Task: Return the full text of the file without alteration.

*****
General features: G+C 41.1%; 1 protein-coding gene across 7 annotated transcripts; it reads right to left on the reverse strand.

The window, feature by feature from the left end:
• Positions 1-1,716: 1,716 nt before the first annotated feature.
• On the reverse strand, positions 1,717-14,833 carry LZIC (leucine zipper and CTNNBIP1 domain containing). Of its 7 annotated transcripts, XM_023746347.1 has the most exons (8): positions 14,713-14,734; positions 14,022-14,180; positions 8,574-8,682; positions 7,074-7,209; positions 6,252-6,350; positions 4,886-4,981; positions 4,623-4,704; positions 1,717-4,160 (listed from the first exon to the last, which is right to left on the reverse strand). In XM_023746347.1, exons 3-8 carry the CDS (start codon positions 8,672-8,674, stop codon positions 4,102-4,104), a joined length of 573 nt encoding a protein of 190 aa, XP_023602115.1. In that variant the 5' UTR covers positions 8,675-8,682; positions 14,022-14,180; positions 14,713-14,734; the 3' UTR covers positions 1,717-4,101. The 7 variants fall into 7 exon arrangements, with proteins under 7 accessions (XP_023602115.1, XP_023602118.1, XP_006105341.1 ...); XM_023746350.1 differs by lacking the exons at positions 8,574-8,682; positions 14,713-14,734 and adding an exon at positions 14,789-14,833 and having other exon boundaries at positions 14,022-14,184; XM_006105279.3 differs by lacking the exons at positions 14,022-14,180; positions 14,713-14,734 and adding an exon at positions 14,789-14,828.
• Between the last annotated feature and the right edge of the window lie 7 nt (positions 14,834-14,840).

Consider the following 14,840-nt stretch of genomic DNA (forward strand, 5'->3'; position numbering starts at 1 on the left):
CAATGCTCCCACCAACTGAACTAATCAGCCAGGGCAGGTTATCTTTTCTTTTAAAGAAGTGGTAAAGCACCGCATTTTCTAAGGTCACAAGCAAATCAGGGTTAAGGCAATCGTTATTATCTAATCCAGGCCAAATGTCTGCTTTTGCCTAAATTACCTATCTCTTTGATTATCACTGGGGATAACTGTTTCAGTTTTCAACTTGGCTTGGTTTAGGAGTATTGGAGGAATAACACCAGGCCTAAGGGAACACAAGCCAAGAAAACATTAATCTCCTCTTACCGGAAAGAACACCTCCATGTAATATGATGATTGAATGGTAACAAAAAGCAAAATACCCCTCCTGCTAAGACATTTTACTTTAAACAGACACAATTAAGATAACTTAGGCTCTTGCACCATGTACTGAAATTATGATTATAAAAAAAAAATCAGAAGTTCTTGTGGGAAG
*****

General features: G+C 41.1%; 1 protein-coding gene across 7 annotated transcripts; it reads right to left on the reverse strand.

The window, feature by feature from the left end:
• Positions 1-1,716: 1,716 nt before the first annotated feature.
• On the reverse strand, positions 1,717-14,833 carry LZIC (leucine zipper and CTNNBIP1 domain containing). Of its 7 annotated transcripts, XM_023746347.1 has the most exons (8): positions 14,713-14,734; positions 14,022-14,180; positions 8,574-8,682; positions 7,074-7,209; positions 6,252-6,350; positions 4,886-4,981; positions 4,623-4,704; positions 1,717-4,160 (listed from the first exon to the last, which is right to left on the reverse strand). In XM_023746347.1, exons 3-8 carry the CDS (start codon positions 8,672-8,674, stop codon positions 4,102-4,104), a joined length of 573 nt encoding a protein of 190 aa, XP_023602115.1. In that variant the 5' UTR covers positions 8,675-8,682; positions 14,022-14,180; positions 14,713-14,734; the 3' UTR covers positions 1,717-4,101. The 7 variants fall into 7 exon arrangements, with proteins under 7 accessions (XP_023602115.1, XP_023602118.1, XP_006105341.1 ...); XM_023746350.1 differs by lacking the exons at positions 8,574-8,682; positions 14,713-14,734 and adding an exon at positions 14,789-14,833 and having other exon boundaries at positions 14,022-14,184; XM_006105279.3 differs by lacking the exons at positions 14,022-14,180; positions 14,713-14,734 and adding an exon at positions 14,789-14,828.
• Between the last annotated feature and the right edge of the window lie 7 nt (positions 14,834-14,840).

Consider the following 14,840-nt stretch of genomic DNA (forward strand, 5'->3'; position numbering starts at 1 on the left):
CAATGCTCCCACCAACTGAACTAATCAGCCAGGGCAGGTTATCTTTTCTTTTAAAGAAGTGGTAAAGCACCGCATTTTCTAAGGTCACAAGCAAATCAGGGTTAAGGCAATCGTTATTATCTAATCCAGGCCAAATGTCTGCTTTTGCCTAAATTACCTATCTCTTTGATTATCACTGGGGATAACTGTTTCAGTTTTCAACTTGGCTTGGTTTAGGAGTATTGGAGGAATAACACCAGGCCTAAGGGAACACAAGCCAAGAAAACATTAATCTCCTCTTACCGGAAAGAACACCTCCATGTAATATGATGATTGAATGGTAACAAAAAGCAAAATACCCCTCCTGCTAAGACATTTTACTTTAAACAGACACAATTAAGATAACTTAGGCTCTTGCACCATGTACTGAAATTATGATTATAAAAAAAAAATCAGAAGTTCTTGTGGGAAG